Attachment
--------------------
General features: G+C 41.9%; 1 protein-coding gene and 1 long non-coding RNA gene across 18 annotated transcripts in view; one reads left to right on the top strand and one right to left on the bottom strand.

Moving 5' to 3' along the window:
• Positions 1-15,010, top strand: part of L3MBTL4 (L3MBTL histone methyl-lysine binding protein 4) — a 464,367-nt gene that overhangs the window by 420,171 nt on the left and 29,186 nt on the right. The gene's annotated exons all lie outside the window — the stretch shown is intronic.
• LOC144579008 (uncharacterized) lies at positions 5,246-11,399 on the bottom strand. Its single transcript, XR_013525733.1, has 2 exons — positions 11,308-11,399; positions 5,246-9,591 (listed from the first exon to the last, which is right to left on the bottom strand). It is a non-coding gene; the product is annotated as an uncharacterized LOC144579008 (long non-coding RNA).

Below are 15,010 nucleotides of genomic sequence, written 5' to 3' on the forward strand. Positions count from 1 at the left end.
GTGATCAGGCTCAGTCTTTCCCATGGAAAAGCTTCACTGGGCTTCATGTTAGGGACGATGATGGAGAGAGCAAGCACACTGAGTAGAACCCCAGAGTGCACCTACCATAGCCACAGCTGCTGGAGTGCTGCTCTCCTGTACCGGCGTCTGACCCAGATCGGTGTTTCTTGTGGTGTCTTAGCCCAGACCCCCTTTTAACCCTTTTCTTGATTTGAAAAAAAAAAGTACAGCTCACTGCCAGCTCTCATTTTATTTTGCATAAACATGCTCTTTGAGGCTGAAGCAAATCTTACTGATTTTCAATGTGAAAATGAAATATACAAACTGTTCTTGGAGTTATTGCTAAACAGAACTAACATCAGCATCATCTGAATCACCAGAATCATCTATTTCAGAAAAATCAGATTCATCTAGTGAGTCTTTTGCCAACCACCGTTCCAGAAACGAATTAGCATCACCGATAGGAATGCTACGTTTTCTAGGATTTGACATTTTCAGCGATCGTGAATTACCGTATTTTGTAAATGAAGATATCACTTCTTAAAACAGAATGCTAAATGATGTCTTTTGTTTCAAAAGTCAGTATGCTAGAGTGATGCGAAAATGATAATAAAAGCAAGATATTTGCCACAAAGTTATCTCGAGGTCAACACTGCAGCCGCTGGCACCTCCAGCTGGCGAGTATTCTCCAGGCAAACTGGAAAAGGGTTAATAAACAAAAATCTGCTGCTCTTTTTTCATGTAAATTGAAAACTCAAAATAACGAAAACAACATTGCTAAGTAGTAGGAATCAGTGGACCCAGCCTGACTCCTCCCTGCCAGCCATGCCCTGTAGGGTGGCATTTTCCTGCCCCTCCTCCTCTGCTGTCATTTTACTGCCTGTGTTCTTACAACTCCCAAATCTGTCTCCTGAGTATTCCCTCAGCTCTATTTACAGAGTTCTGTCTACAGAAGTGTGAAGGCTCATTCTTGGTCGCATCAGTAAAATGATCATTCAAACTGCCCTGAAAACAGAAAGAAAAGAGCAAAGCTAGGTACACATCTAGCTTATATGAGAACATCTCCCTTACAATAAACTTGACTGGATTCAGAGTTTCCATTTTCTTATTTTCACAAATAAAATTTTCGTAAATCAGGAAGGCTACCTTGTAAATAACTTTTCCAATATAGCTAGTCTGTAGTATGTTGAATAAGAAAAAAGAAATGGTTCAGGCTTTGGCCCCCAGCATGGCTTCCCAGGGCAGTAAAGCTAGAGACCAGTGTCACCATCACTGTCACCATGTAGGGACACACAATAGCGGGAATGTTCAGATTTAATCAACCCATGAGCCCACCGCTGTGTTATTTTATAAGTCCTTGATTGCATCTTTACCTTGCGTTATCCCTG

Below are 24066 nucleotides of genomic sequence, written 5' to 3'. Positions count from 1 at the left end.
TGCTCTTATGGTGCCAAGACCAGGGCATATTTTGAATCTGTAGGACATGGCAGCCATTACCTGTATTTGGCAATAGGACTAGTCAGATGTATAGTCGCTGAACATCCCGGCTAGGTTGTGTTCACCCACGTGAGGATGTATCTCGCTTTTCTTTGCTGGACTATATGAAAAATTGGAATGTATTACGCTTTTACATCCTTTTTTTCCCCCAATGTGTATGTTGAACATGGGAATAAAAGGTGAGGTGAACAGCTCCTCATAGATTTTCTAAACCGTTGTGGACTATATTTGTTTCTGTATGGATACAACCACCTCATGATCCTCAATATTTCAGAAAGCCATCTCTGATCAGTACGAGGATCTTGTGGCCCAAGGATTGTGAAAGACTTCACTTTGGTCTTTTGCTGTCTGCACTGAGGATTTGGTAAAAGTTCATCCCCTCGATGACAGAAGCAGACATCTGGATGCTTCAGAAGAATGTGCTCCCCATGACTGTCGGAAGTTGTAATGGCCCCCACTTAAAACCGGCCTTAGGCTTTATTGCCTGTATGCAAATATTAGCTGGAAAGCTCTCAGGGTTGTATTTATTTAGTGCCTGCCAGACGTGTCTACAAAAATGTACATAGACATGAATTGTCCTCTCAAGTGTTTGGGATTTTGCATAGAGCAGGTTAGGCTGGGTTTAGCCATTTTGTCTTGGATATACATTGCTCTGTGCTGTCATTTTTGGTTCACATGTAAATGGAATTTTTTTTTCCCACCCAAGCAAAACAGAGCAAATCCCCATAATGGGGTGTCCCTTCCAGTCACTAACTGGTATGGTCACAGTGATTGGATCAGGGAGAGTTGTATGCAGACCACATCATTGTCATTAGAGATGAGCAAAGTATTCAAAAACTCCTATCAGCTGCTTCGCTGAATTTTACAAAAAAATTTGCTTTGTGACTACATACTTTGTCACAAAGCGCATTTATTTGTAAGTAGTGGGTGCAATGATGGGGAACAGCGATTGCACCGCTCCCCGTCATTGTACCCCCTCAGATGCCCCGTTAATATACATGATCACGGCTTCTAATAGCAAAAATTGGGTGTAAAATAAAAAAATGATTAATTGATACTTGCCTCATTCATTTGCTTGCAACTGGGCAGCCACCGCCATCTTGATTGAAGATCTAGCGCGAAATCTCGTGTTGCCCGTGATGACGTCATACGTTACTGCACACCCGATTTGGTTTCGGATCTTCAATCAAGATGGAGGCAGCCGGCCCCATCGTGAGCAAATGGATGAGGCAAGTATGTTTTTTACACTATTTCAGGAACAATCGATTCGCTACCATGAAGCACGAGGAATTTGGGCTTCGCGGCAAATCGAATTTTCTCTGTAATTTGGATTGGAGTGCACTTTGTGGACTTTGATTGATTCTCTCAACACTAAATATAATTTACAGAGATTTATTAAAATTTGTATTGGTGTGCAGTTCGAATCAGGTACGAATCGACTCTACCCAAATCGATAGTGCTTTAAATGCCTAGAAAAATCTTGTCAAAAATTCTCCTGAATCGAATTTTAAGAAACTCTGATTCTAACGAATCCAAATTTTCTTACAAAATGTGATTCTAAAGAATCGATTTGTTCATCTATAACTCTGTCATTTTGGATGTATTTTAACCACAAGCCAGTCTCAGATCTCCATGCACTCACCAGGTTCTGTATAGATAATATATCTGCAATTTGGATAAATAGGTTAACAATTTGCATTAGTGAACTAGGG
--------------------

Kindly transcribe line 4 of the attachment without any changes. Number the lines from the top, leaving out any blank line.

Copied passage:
• LOC144579008 (uncharacterized) lies at positions 5,246-11,399 on the bottom strand. Its single transcript, XR_013525733.1, has 2 exons — positions 11,308-11,399; positions 5,246-9,591 (listed from the first exon to the last, which is right to left on the bottom strand). It is a non-coding gene; the product is annotated as an uncharacterized LOC144579008 (long non-coding RNA).